In his debut novel ‘Goyhood,’ journalist Reuven Fenton probes the divided selves of an observant Jew


What would happen if a devout Orthodox Jewish man discovered in middle age that he is not actually Jewish, at least according to rabbinic law? This “what if” scenario is the premise of the debut novel “Goyhood” by journalist Reuven Fenton, who is an observant Jew himself.

A reporter for the New York Post since 2007, Fenton, 43, previously published a nonfiction book, “Stolen Years: Stories of the Wrongfully Imprisoned” in 2015. He also wrote a young adult urban fantasy novel that was never published. Fenton told the New York Jewish Week that he had more success writing “Goyhood” because, while the book is fiction, he drew upon his own journey of self-discovery and coming to terms with who he is as a Jew.

In the novel, Martin and David Belkin are twin brothers growing up in the small, fictional town of New Moab, Georgia. When they are 12, a new rabbi in town knocks on their door to tell them about Chabad — and their mother casually informs them that they are Jewish. Martin readily embraces his new identity: He becomes religious, changes his name to Mayer, and eventually moves to New York to study at a top yeshiva in Brooklyn and gets married.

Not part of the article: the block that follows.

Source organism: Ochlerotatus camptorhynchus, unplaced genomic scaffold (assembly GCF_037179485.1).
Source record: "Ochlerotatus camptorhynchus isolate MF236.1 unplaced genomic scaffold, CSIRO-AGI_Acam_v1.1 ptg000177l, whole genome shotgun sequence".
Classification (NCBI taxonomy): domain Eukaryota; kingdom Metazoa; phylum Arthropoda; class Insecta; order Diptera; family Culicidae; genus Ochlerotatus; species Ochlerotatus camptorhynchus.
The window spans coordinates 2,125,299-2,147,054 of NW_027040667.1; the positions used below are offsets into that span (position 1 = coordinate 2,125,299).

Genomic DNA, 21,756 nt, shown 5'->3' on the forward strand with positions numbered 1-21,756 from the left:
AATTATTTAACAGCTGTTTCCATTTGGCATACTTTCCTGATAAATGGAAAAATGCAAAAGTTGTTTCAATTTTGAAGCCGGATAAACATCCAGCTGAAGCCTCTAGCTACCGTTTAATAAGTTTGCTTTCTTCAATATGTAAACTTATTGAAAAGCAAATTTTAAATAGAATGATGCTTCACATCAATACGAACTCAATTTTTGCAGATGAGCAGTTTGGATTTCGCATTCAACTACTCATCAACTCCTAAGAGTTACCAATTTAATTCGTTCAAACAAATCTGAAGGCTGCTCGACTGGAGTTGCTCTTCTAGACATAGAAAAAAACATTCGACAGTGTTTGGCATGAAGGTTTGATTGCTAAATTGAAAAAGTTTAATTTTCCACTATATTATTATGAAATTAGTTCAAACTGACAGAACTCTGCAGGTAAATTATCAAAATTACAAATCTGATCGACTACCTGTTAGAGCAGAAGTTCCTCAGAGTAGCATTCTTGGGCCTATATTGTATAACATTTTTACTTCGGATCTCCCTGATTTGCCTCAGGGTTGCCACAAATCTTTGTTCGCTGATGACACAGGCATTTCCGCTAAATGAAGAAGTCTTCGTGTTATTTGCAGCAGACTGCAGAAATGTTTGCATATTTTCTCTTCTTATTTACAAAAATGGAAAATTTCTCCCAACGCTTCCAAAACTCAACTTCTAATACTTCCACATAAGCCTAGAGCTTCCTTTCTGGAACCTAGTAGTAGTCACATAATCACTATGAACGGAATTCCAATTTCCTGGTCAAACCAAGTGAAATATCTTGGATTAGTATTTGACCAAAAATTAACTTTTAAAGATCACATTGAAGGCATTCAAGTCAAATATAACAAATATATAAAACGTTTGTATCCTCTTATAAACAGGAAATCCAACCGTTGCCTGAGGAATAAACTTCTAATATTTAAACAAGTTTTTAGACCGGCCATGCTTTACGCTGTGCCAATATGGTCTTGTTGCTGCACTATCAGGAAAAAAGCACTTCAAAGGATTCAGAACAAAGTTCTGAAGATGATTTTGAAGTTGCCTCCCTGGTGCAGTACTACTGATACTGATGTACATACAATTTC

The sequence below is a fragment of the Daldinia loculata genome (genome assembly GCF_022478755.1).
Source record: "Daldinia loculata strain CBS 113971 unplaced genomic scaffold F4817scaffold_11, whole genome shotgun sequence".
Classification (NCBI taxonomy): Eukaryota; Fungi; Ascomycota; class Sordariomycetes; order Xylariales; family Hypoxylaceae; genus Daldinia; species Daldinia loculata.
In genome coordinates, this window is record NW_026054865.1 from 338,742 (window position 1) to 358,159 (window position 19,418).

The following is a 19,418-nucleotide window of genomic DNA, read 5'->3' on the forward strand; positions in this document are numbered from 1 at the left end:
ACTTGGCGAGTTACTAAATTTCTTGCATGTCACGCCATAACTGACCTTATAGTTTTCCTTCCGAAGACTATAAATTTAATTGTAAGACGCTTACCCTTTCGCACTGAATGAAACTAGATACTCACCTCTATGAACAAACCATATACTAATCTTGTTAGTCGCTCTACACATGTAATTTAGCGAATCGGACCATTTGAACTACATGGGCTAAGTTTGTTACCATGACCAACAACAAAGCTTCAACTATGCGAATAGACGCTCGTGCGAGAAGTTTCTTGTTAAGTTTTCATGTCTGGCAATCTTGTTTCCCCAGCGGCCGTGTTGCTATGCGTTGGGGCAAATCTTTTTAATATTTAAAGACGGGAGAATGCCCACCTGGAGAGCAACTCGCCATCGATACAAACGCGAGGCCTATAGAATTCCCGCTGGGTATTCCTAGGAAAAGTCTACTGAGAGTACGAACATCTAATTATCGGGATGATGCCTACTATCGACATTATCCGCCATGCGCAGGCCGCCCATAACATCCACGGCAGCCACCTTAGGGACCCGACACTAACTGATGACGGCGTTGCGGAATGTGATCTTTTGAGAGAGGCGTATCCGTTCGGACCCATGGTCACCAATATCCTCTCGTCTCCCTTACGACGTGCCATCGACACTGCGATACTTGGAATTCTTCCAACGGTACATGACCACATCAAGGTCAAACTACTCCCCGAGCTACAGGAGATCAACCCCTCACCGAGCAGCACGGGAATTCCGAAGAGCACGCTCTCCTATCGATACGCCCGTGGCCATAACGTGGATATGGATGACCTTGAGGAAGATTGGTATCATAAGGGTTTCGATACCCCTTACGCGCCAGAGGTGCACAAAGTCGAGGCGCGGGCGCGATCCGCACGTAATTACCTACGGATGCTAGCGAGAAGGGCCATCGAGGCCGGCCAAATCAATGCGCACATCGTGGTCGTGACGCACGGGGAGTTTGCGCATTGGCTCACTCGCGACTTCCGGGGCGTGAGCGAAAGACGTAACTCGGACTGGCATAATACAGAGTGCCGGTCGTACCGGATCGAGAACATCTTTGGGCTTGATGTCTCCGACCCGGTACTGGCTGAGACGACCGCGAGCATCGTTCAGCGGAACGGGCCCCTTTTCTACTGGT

When the twins are in their early 40s, their mother dies by suicide, leaving her sons a letter confessing that she lied about being Jewish. Their father, who died when the twins were young, was Jewish, but according to rabbinic Jewish law, Judaism is passed through the mother.

While mourning their mother, David convinces his distraught brother to go on a road trip through the Deep South, suggesting that because they are not, technically, Jewish, they are no longer bound by the rules of the seven-day mourning period of shiva. What follows is an adventure that is as outrageous as it is introspective, and draws upon big themes like what it means to be Jewish in the U.S. and what it means to participate in American society at large.

In real life Fenton — who is one of the New York Jewish Week’s 36 to Watch this year — hails from two Jewish parents, though his family wasn’t religious when he was young. However, around the time he was 11 or 12 years old — the age that Mayer finds religion in the book — Fenton’s parents became Orthodox through the Chabad in his hometown of Lexington, Massachusetts. “There’s definitely a connection, although I would say it was a semi-conscious connection,” Fenton said. “It wasn’t something that I was dwelling on too hard, but it’s obvious to me that there is a parallel.”

From that point, Fenton was schooled in religious institutions: He attended an Orthodox Jewish high school and studied English at Yeshiva University. It wasn’t until he got his master’s degree at Columbia Journalism School that he had his “first real exposure to the world outside the Jewish bubble,” he said. “I remember thinking that at the time. I was hyper aware of it.”

Fenton has been involved “in the secular world” for many years now — his reporting for the Post has him crisscrossing the five boroughs, obtaining an in-depth knowledge of many neighborhoods and communities. “But at the time there really was this step outside my comfort zone,” he said. “There’s a culture among Jews. There’s a Jewish way that you’re accustomed to that you don’t get out there and you feel it.”